See More: Articles

Political Activities Tax-exempt Groups Can’t Do

Gelman, Rosenberg & Freedman CPAs is a member of CPAmerica International, an association of CPA and consulting firms that provides industry knowledge including insightful articles, to help member firms serve clients and other individuals and organizations.

Managers and board members of tax-exempt organizations may find the tax law’s prohibition of political activities somewhat confusing.

political signTax-exempt charitable organizations – Section 501(c)(3) organizations – are prohibited from directly or indirectly participating or intervening in any political campaign on behalf of, or in opposition to, any candidate for public office.

The ban on political activity is not as strict for organizations that qualify for exemption as civic leagues under Section 501(c)(4), which must be operated exclusively for the promotion of social welfare.

An organization is considered to be operated exclusively for the promotion of social welfare if it is primarily engaged in promoting in some way the common good and general welfare of the people of the community. Promoting social welfare does not include direct or indirect participation or intervention in political campaigns on behalf of, or in opposition to, any candidate for public office.

The IRS now has published a list of activities that constitute “political campaign intervention.” While the list is relevant only to the tax-exempt status approval process, it sheds light on the IRS’s current thinking on what constitutes political campaign intervention.

On June 24, acting IRS Commissioner Daniel Werfel issued a report entitled “Charting a Path Forward at the IRS: Initial Assessment and Plan of Action.” The report observes that, to date, there has been a lack of a clear and concise definition of “political campaign intervention.”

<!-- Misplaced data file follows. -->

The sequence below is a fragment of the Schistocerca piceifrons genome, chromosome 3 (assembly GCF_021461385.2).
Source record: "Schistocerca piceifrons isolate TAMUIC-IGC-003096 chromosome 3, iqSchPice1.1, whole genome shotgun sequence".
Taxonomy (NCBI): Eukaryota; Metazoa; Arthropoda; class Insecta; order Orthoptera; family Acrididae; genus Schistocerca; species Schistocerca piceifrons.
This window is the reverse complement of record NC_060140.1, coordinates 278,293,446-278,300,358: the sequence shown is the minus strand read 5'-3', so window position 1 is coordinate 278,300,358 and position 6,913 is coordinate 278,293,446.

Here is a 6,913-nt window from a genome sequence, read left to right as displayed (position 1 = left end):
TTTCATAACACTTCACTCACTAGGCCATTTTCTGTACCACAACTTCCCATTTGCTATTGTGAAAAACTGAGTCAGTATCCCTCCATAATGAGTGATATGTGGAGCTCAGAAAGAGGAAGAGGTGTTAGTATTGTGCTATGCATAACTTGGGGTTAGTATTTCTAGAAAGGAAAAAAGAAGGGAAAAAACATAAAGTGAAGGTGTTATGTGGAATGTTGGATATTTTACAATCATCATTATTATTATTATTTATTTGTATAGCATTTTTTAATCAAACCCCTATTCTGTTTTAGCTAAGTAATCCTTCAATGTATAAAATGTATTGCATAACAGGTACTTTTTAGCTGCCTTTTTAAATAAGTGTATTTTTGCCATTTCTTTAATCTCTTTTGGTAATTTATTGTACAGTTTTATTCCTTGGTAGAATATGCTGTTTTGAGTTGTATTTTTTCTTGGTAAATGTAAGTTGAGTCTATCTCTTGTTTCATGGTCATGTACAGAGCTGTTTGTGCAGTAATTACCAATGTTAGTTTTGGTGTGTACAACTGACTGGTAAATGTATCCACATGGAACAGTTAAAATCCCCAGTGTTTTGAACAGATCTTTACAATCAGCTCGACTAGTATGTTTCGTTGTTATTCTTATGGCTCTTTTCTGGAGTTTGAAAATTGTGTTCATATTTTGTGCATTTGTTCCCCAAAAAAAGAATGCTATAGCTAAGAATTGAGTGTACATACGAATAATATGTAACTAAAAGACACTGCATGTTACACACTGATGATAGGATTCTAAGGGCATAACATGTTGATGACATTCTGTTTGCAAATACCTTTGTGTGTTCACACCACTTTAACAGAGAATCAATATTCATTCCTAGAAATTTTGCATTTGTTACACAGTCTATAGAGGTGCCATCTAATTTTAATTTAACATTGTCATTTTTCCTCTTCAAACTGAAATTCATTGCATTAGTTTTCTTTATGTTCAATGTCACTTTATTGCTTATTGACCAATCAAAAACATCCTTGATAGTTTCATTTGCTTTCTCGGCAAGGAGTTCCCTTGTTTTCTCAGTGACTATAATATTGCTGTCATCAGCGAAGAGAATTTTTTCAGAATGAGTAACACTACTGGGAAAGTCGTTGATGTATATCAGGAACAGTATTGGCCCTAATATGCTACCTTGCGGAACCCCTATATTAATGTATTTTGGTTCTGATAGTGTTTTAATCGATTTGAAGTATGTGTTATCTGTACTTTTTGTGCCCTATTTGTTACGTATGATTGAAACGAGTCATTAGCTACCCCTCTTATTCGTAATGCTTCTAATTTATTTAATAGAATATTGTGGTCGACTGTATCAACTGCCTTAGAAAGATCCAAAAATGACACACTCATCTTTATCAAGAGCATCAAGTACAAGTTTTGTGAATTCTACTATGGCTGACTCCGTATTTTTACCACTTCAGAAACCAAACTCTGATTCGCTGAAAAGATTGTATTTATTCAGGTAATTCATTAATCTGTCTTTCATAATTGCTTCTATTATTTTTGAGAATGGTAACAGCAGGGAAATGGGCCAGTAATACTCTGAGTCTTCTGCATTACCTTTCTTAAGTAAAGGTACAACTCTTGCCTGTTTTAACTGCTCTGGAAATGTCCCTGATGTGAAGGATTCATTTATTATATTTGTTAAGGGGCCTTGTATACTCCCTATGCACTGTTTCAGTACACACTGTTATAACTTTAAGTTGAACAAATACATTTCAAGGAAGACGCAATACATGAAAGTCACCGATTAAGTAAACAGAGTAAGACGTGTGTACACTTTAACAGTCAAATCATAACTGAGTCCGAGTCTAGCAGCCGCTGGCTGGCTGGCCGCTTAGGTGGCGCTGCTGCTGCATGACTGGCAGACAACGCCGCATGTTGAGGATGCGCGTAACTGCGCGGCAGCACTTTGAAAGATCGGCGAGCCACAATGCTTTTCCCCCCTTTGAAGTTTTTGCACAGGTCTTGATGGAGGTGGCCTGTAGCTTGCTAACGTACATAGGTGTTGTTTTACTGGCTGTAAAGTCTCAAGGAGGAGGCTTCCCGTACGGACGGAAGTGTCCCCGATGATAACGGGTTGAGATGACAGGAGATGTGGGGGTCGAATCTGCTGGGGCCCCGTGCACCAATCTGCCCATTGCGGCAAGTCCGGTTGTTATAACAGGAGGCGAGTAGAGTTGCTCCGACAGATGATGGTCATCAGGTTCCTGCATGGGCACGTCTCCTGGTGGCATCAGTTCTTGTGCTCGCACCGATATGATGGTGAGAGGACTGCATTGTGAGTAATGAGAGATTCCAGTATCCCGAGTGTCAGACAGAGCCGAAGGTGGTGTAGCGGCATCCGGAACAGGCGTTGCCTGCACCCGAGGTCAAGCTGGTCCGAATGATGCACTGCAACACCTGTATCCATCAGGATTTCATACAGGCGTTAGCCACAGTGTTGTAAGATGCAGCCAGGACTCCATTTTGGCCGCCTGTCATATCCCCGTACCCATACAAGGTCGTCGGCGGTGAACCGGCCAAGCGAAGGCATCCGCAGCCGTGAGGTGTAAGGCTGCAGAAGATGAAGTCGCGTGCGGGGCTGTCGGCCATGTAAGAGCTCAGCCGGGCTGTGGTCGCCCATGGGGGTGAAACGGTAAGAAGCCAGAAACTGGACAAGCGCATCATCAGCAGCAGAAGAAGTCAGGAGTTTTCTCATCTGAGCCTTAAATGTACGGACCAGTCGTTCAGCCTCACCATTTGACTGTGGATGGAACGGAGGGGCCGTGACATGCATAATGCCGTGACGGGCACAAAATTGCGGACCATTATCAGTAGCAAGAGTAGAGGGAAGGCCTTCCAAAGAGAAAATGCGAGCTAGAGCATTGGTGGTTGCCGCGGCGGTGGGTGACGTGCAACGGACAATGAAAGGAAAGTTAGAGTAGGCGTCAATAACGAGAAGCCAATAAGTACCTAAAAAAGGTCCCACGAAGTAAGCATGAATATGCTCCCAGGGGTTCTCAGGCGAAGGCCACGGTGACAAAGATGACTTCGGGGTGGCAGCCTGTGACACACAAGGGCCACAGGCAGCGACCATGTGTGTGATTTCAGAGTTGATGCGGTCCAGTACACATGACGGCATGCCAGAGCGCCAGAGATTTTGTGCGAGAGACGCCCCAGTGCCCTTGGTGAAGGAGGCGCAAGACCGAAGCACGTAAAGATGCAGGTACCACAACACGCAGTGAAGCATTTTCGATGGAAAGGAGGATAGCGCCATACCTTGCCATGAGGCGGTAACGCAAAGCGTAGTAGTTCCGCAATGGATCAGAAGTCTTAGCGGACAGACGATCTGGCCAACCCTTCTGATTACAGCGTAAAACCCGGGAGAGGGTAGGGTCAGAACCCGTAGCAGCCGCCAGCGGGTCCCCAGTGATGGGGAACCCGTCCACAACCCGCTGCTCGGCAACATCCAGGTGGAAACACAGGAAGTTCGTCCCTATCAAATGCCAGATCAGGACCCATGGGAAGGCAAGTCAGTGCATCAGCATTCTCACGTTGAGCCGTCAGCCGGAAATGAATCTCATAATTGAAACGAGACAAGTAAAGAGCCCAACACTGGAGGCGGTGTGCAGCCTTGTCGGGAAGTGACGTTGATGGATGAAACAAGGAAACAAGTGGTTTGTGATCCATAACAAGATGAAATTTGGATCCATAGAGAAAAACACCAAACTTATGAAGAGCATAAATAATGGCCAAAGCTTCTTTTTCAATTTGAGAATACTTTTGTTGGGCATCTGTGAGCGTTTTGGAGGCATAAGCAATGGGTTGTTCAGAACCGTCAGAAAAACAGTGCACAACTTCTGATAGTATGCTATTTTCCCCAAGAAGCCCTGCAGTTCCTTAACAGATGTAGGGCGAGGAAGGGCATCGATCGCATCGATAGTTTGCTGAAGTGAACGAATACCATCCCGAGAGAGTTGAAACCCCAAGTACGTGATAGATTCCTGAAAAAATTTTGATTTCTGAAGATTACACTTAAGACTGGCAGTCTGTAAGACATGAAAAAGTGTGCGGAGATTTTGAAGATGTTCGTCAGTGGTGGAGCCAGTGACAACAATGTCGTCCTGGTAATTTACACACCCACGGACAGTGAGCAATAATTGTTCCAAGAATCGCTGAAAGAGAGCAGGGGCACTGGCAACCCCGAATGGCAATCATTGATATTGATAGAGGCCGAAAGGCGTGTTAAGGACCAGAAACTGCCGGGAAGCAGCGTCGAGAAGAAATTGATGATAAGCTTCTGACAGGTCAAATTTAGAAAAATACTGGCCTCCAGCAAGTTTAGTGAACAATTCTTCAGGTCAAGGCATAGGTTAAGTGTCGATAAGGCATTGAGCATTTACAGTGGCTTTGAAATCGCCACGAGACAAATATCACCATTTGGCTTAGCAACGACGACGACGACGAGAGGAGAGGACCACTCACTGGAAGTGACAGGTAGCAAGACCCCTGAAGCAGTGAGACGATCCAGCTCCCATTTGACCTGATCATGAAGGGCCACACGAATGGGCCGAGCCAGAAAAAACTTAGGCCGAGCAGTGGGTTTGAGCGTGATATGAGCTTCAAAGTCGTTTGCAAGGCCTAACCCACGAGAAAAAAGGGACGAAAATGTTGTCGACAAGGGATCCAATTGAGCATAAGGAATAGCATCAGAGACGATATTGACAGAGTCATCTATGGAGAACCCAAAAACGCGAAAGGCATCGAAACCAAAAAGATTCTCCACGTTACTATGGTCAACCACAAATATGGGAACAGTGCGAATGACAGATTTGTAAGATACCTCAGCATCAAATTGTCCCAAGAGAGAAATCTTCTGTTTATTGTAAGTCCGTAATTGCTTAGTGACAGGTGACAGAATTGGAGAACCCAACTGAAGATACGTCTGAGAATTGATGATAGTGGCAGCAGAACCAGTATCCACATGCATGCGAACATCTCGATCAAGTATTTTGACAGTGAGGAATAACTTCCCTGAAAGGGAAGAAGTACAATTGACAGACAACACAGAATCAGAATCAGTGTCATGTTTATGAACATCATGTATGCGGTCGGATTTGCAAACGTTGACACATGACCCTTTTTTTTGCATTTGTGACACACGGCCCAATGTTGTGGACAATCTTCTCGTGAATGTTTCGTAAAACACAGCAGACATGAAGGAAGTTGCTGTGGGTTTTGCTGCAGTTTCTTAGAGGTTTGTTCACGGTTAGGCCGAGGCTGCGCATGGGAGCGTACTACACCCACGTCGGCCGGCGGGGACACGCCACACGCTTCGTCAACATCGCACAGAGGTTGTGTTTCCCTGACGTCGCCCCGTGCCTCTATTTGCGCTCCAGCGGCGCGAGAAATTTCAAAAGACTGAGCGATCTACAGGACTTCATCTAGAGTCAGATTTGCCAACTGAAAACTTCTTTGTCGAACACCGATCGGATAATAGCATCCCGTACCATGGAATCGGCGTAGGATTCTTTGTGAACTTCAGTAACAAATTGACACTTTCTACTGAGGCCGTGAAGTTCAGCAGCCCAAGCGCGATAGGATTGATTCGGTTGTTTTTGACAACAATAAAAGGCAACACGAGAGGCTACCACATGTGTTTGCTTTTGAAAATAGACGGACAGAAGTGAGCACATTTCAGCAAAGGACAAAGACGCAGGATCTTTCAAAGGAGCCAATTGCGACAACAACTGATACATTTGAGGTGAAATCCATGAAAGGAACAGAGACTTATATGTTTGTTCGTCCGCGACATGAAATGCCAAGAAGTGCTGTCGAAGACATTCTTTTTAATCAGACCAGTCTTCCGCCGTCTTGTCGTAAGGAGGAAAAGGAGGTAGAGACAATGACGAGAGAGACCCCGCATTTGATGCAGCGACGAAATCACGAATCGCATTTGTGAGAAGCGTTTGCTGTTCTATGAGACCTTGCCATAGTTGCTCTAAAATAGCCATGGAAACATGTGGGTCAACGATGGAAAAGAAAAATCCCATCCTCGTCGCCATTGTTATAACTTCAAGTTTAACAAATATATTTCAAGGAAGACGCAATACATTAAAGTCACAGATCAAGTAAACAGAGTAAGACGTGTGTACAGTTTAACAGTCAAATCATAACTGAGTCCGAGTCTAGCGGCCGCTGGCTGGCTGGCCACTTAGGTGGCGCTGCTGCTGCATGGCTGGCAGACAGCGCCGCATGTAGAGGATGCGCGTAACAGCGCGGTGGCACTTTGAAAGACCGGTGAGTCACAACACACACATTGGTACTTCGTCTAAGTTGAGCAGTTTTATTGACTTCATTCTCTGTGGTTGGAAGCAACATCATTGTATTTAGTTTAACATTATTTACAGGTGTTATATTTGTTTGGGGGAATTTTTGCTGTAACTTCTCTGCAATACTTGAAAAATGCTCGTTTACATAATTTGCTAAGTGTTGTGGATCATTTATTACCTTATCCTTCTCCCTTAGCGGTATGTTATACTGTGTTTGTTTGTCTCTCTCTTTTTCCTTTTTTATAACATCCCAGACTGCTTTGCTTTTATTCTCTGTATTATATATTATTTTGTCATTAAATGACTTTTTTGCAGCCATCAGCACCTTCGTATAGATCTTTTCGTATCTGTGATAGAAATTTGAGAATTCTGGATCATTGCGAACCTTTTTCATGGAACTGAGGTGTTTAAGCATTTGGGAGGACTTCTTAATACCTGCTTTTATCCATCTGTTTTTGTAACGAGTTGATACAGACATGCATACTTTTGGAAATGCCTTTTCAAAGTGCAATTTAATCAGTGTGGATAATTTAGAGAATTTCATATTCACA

Direct or indirect participation or intervention includes time or money spent on:

  • Any written, printed, or electronic or oral statement supporting or opposing the election or nomination of a candidate
  • Financial or other support provided to, or the solicitation of such support on behalf of, any candidate, political party, political committee, or Section 527 organization
  • Conducting a voter registration drive that selects potential voters to assist on the basis of their preference for a particular candidate or party
  • Conducting a get-out-the-vote drive that selects potential voters to assist on the basis of their preference for a particular candidate or, in the case of general elections, a particular party
  • Distributing material prepared by a candidate, political party, political committee or Section 527 organization
  • Preparing and distributing a voter guide that rates favorably or unfavorably one or more candidates
  • Any public communication within 60 days prior to a general election or 30 days prior to a primary election that identifies a candidate in the election
  • Conducting an event at which only one candidate is, or candidates of only one party are, invited to speak
  • Any grant to an organization described in Section 501(c) if the recipient of the grant engages in political campaign intervention


When selecting an auditor, the Council on Social Work Education sought a firm that could bring the greatest technical expertise to our organization. I remember my first meeting with Terri McKnight. As a new Executive Director, I felt very confident that she and Gelman, Rosenberg & Freedman had a handle on the nonprofit industry and could help us make better financial decisions for our environment.

Dr. Julia Watkins |  Executive Director
Council on Social Work Education